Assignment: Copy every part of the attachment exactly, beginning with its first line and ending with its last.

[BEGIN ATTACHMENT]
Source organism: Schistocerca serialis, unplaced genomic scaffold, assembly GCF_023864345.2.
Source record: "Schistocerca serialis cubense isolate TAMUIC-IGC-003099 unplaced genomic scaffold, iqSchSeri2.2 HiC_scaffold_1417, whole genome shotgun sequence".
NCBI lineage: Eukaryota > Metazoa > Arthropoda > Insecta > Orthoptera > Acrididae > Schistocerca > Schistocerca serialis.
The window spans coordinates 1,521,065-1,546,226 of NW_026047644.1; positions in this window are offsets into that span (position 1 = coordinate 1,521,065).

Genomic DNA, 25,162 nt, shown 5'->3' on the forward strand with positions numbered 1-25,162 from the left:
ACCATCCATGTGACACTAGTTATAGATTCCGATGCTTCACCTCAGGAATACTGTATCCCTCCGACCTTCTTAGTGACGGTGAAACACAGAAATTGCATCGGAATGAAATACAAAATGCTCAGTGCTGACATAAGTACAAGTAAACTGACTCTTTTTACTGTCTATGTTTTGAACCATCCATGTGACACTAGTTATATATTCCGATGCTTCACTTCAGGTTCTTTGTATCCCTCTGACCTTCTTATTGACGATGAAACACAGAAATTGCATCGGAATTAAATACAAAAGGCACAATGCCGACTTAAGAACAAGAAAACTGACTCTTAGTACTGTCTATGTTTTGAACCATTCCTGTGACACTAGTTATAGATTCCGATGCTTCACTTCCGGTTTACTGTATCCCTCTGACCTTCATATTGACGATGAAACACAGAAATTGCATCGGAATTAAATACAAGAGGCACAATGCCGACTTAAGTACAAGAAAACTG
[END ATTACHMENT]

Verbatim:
Source organism: Schistocerca serialis, unplaced genomic scaffold, assembly GCF_023864345.2.
Source record: "Schistocerca serialis cubense isolate TAMUIC-IGC-003099 unplaced genomic scaffold, iqSchSeri2.2 HiC_scaffold_1417, whole genome shotgun sequence".
NCBI lineage: Eukaryota > Metazoa > Arthropoda > Insecta > Orthoptera > Acrididae > Schistocerca > Schistocerca serialis.
The window spans coordinates 1,521,065-1,546,226 of NW_026047644.1; positions in this window are offsets into that span (position 1 = coordinate 1,521,065).

Genomic DNA, 25,162 nt, shown 5'->3' on the forward strand with positions numbered 1-25,162 from the left:
ACCATCCATGTGACACTAGTTATAGATTCCGATGCTTCACCTCAGGAATACTGTATCCCTCCGACCTTCTTAGTGACGGTGAAACACAGAAATTGCATCGGAATGAAATACAAAATGCTCAGTGCTGACATAAGTACAAGTAAACTGACTCTTTTTACTGTCTATGTTTTGAACCATCCATGTGACACTAGTTATATATTCCGATGCTTCACTTCAGGTTCTTTGTATCCCTCTGACCTTCTTATTGACGATGAAACACAGAAATTGCATCGGAATTAAATACAAAAGGCACAATGCCGACTTAAGAACAAGAAAACTGACTCTTAGTACTGTCTATGTTTTGAACCATTCCTGTGACACTAGTTATAGATTCCGATGCTTCACTTCCGGTTTACTGTATCCCTCTGACCTTCATATTGACGATGAAACACAGAAATTGCATCGGAATTAAATACAAGAGGCACAATGCCGACTTAAGTACAAGAAAACTG